who am i?
God asked Moses to get the Israelites out of Egypt. He asked Noah to build an ark while he flooded the world. He asked a young girl to be the mother of our Savior. He asked David to go out and fight a giant. He asked Jonah to go to Ninevah. He asked Daniel to trust Him in the lion’s den.
Our Father is not scared to ask big things of His children.
He is not scared to ask big things of you.
When He does ask, what are you going to say?
When God told Moses he was charged with the task of getting the Israelites out of Egypt he responded by saying, “Who am I that I should go to Pharaoh and bring the Israelites out of Egypt?”
I have a feeling that Noah, Mary, David, Jonah, Daniel, and so many others said the same thing.
Who am I?
Who am I in my weak, selfish, and imperfect state to do what You are calling me to do?
I have felt this question weighing on me everyday these last six months.
Teaching was my dream. Ever since I was five, I was going to be a teacher. I started off by practicing in the basement with my dolls and slowly made my way up.
I did my student teaching, passed all of my tests, got great ratings from my supervisors, and graduated with a degree in elementary education assuring any school I was well equipped and able to manage a classroom of my own.
And I’ll be honest, I thought I was. Up until this point, I had been pretty successful in everything I put my mind to. I was a quick learner and dedicated to what was in front of me, assuring me a good chance at succeeding. I took pride in being independent and figuring things out on my own.
Here I was, a college graduate with a degree in hand and a job waiting for me back in Colorado. I was feeling good.
Until reality hit.
I had no idea what classroom management strategies I wanted to use. I didn’t know how to set up desks in a classroom to face all the right ways and still promote a sense of collaboration. I didn’t know how to use the copy machine. I didn’t know what a DRA was. I didn’t know how to read my paycheck. I didn’t know how to teach a student with autism. I didn’t know how to handle the students who wouldn’t do their work. I didn’t know how to get a class to actually be quiet. I didn’t know how to handle the difficult parents. I didn’t know anything.
Here I was with 22 students of my own, and I felt like I knew nothing.
College classes and student teaching doesn’t even begin to prepare someone to have a classroom of their own, and I was terrified.
There were many moments where I was fighting the tears, begging them to not come, and all I could think was “Who am I?”
When a parent would get upset with me, when my class wouldn’t listen to me, when no one understood the math lesson, when nothing that day went right, I would just think, “Father, who am I?”
Who am I to hold the minds and hearts of 22 of your precious children? Who am I to hold their future in my hands? Who am I to speak life into them? Who am I to hold a job of such magnitude and significance?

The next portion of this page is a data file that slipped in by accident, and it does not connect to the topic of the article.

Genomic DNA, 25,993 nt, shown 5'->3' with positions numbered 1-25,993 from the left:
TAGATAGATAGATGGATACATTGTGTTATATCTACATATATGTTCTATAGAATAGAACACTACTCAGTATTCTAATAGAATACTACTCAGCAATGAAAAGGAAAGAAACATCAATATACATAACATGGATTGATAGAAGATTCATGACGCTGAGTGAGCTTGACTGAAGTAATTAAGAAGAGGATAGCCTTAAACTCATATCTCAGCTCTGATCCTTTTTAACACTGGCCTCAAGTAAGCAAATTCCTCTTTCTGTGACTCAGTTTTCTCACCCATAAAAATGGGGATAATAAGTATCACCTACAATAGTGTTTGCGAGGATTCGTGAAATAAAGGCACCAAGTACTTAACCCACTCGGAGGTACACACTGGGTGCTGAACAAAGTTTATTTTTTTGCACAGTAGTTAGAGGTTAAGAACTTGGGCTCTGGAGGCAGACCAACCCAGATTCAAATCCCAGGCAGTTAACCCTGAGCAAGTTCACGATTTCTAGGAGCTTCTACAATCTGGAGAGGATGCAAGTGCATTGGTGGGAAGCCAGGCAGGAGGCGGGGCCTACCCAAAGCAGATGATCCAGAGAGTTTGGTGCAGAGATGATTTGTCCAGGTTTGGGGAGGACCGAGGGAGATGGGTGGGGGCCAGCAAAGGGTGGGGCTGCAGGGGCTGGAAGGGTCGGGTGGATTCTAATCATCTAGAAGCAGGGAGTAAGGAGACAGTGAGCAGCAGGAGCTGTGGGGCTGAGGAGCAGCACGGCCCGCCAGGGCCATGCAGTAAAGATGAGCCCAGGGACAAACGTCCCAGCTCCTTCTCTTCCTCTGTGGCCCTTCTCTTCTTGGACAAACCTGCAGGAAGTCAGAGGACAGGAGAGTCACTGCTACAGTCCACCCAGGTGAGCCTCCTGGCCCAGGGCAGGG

And the answer was always the same, “You are My daughter and My grace is sufficient for you, for My power is made perfect in weakness.”
In time, as I began to see the overwhelming task God had called me to and how insufficient I was to complete it, I fell to my knees every morning.
I lost my pride and attitude of independence, and was filled with humility.
I realized that the true calling He had placed on my life was not one I could do on my own. That in order to be good at what I was doing, to touch all 22 lives, to cover each one in love, I needed him more than ever.
My ability or knowledge was insignificant. My humility and willingness to invite Him into it all was all that mattered.
Every single morning as I spent time with Him, He would remind me of His power, His love, and His grace.
As long as I was a willing vessel, He would speak through me, use me, and fill my days with success.
As I have watched my class grow and learn, I can’t take credit for a single bit of it. When they walk in the hall quietly, do well on their math test, go up in their reading levels, or show kindness to one another, I can’t take credit.
Because I am sure that it is not by my own means that these great things are happening, but it is because of Him.
There is not a moment He is not in the classroom with me.
He infuses me with the patience I need. The love I need. The grace I need. The energy I need.
His power is made perfect in my weakness. It is in my shortcomings that He pulls through. It is in my weakness that He works His magic.
There are moments where I am sitting in my classroom and the tears begin to build up. Because here I am living out my calling. A calling that I now know is too big for me to do alone, but it is in my willingness and obedience that He does His best work.
I may not be saving God’s chosen people. I may not be raising the Savior of the world. I may not be killing a giant.
Instead, I am a teacher, molding His children into future warriors for His kingdom.
So Maliyah, “Who are you?”
You, my sweet girl, are His daughter. One appointed to move mountains, transform hearts, and be His hands and feet.
He has big plans for you, so when He calls you and entrusts you with something, instead of questioning your ability, simply look to Him, recognize your weakness is made perfect by Him, and invite Him into your every moment.
For when you walk in His will, He will give you success.
All my love,